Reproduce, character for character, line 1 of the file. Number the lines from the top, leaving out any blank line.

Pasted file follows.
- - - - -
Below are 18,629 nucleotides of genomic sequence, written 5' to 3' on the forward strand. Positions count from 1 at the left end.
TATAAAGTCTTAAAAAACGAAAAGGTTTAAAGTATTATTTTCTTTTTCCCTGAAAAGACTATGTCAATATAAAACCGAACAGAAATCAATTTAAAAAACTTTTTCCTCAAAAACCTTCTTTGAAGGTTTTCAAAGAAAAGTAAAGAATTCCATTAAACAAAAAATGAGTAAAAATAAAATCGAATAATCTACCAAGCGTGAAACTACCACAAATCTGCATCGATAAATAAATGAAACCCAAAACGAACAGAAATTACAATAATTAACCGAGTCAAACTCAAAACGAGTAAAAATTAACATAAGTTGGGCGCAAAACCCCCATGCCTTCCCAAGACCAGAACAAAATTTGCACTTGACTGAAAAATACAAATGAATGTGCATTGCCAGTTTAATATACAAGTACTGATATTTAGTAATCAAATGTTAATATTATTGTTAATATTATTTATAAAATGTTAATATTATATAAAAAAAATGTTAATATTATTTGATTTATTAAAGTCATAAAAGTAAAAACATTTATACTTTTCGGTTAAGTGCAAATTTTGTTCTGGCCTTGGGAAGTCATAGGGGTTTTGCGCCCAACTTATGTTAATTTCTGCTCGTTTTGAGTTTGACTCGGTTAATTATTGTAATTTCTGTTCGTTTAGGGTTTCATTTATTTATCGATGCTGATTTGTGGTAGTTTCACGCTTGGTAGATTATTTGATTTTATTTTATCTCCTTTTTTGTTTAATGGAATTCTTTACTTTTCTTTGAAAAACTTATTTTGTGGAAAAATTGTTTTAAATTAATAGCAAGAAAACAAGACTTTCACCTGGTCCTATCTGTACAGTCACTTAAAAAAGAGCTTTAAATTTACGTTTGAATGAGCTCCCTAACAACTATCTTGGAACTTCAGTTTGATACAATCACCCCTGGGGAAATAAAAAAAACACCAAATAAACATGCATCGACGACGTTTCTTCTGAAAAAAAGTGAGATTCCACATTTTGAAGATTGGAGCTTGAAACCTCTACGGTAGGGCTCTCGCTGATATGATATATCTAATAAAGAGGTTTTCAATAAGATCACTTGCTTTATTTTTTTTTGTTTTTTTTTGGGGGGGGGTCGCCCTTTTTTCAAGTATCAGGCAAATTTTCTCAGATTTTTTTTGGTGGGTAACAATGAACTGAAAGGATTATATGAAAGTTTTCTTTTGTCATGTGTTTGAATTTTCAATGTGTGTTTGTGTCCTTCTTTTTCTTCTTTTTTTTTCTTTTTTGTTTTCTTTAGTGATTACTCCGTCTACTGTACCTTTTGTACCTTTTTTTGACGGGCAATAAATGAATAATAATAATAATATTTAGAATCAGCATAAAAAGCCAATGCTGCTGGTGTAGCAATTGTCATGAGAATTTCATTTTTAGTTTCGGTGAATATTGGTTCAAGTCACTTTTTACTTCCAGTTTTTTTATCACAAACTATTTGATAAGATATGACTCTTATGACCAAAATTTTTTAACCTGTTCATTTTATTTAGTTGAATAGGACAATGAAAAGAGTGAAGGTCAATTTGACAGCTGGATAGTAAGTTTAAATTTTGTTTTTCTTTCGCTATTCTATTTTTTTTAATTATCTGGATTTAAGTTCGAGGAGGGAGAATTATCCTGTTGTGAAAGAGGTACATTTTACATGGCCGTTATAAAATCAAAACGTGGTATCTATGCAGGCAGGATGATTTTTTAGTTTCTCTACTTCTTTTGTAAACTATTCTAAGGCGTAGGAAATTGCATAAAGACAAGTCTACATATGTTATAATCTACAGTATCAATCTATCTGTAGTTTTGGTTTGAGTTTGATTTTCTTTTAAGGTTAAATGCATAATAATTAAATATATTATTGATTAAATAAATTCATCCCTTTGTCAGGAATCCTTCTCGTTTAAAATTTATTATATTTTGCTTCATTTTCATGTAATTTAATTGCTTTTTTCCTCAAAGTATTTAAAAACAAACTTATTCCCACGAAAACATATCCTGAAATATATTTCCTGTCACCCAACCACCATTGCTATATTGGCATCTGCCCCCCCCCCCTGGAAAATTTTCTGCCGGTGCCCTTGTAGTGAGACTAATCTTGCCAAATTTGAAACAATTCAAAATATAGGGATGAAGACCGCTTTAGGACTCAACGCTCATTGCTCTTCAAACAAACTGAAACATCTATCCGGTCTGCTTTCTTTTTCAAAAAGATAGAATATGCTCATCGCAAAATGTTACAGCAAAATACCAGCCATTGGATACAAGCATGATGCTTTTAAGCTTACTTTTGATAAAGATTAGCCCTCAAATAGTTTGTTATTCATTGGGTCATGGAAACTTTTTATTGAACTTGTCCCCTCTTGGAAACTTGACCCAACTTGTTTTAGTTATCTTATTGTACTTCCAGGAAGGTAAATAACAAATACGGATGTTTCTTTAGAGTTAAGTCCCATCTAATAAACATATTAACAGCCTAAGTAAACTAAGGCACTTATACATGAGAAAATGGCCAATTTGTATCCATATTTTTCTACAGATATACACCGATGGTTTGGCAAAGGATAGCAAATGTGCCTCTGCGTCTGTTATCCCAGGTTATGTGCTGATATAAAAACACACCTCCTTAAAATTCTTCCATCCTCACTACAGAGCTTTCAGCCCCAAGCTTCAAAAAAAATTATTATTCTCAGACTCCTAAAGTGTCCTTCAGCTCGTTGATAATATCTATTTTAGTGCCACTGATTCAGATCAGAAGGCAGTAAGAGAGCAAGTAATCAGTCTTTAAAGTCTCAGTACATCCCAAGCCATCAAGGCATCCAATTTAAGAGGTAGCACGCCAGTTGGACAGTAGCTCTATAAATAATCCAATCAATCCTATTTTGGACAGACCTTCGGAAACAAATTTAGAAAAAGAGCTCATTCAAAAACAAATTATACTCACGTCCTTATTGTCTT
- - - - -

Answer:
Below are 18,629 nucleotides of genomic sequence, written 5' to 3' on the forward strand. Positions count from 1 at the left end.